I settled in as we approached the steep uphill grind that would make or break everyone’s stores energy later on the run. I cruised through the hill in fine form, with the help of my chocolate waffles, and headed back to town feeling great that the worst was behind me. I drained the remainder of my Skratch electrolytes, tried to keep the legs pumping and energetic, and came screaming back into T2. A quick shoe change, spray of sunscreen, and the world’s fastest porta potty stop and it was on to the half marathon.
I have always struggled with my momentum heading off a long bike ride and transitioning into a run longer than an hour. I normally take off like a bat out of hell, but this time I promised my wife and myself that I would conserve the energy. There is a monster, one mile climb at mile 5.5, plus two more climbs between miles 8 and 11, so I needed all the energy I could find. My focus was lasered in on breathing, keeping myself cool with water and ice, and trying to keep my breathing and cadence in a range where it landed light and quick. The weapon of choice for the run were my Altra Paradigm’s, a pillowy, long-distance shoe that had recently delivered a PR on a road half marathon just a few weeks prior. I passed a few competitors who burned themselves out on the bike, and I felt strong for the first 5.5 miles. I hit the huge hill with all I had, alternating walk and run, and floated right up to the top. Obviously, it hurt like crap, and my legs were on fire, but I was staying light on my toes and making good time. I cleared the top and took off! I was more than 50% of the way done, and it was time to empty the tank and RACE!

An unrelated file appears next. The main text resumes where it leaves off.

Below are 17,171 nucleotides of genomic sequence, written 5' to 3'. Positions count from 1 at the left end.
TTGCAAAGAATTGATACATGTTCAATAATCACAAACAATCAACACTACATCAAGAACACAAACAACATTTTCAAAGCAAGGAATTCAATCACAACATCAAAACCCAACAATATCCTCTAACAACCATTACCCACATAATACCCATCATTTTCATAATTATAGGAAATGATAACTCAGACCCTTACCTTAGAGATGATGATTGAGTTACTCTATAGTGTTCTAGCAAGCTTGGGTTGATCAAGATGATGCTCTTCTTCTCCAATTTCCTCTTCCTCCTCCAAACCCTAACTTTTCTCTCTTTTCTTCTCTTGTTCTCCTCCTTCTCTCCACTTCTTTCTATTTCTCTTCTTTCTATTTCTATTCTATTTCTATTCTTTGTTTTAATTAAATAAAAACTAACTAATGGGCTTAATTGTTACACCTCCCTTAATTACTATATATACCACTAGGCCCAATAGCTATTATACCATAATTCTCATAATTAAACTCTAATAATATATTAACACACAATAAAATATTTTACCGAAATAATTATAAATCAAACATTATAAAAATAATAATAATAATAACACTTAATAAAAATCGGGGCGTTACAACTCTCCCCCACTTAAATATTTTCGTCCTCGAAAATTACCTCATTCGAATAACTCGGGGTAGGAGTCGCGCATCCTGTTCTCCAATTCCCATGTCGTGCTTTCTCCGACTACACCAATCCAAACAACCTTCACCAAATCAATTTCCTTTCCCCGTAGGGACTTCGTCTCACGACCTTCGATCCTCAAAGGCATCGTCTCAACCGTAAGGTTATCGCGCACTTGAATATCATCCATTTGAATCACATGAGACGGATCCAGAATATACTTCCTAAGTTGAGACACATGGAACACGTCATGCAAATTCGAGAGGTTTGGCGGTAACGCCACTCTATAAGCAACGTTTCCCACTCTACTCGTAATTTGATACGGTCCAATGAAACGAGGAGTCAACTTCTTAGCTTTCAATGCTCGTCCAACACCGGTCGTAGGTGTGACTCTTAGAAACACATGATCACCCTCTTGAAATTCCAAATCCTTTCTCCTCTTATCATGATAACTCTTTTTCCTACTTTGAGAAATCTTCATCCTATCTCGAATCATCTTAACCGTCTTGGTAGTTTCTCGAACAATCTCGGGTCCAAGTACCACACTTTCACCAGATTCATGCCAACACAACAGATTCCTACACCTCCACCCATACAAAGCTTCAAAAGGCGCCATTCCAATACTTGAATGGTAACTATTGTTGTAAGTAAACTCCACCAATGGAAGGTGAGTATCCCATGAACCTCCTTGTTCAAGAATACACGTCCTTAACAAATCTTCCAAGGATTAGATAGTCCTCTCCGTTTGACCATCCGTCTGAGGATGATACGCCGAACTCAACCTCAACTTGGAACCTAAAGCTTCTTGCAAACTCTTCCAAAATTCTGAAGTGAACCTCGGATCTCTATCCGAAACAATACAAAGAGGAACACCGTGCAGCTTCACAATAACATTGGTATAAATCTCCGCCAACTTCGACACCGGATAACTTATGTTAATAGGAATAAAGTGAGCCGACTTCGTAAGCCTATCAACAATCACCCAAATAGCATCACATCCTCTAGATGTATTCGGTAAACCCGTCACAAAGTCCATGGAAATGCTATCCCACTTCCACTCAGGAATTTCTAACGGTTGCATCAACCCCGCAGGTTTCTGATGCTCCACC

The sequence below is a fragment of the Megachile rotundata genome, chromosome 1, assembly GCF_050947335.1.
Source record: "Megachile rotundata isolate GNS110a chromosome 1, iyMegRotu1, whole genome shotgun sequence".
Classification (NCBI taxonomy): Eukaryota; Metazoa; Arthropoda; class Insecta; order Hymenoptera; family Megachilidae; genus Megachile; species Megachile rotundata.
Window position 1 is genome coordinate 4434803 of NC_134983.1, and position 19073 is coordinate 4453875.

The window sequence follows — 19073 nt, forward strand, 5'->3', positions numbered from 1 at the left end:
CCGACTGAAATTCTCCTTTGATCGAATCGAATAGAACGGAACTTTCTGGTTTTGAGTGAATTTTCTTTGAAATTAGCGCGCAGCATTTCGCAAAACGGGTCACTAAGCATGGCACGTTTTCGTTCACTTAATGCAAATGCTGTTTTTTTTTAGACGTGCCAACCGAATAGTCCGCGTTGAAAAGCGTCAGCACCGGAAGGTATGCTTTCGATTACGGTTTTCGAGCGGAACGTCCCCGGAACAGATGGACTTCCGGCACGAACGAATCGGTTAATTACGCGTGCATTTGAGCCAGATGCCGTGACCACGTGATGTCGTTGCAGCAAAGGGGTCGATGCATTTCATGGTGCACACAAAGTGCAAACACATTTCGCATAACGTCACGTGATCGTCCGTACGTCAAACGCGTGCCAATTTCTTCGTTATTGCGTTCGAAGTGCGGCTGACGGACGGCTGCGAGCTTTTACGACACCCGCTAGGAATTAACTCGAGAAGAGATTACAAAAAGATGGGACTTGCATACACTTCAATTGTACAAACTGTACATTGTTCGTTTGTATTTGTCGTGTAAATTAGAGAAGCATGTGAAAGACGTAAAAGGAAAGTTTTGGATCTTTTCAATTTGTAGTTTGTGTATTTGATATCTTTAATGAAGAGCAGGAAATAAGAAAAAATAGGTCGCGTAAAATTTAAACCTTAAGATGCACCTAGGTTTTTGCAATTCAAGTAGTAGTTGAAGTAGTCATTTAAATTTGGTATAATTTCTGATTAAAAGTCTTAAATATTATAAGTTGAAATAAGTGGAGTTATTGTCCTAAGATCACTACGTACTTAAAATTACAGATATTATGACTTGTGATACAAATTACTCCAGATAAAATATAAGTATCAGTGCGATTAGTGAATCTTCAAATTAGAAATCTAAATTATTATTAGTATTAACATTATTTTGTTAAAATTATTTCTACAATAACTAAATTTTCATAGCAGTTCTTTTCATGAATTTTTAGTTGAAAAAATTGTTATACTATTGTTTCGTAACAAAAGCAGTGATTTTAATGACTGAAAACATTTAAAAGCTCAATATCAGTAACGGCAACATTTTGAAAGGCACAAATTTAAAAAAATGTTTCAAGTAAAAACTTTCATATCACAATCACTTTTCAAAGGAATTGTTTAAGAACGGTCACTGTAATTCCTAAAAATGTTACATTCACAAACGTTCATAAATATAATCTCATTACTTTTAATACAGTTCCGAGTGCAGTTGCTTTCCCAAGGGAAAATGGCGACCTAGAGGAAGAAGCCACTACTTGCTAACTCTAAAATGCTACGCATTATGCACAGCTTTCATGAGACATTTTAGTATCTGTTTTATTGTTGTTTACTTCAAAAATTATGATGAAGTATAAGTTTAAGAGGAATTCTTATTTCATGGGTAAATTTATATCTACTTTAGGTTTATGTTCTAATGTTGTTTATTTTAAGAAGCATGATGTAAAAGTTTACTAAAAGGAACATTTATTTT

The leader was way out ahead of me, but I did cross paths with the second place athlete and exchanged a quick hello. There are a few out-and-backs over the course, which is a great time to check on your competition and get your head back in the game. The sound of AC/DC at an aid station at the top of another bump in the road made my day, and felt almost as great as the icy sponges I was wedging into my kit. The run was coming to a close, and I was still cruising strong but I could feel my mental game fading fast, along with the dissipating shade. The heat was approaching 90 degrees and we had been outside five hours already… it was time to be DONE. I managed to drag my dead legs up the final hill and crossed the line in some form or fashion that represented a mix of joy and utter exhaustion, and one of the quickest runs of the day. I placed 3rd overall, and 1st in age group, one of the greatest successes of my race career! Even though I had a slightly slower course time than two years ago in much cooler weather, (being misdirected and the heat attributed to the slowness), I was still stoked! I kept my energy in check for the entire race, controlled everything that was in my power to do so, and finished with a smile. It was a day of beautiful racing in an area of gorgeous creation, and it all finished with a bang.
For all the gory details, here’s the link to my Garmin GPS map, which was logging everything for the entire 5 hours and 33 minutes. A huge thanks to my wife, and my Sierra Endurance Sports teammates. Almost time for IRONMAN Santa Rosa!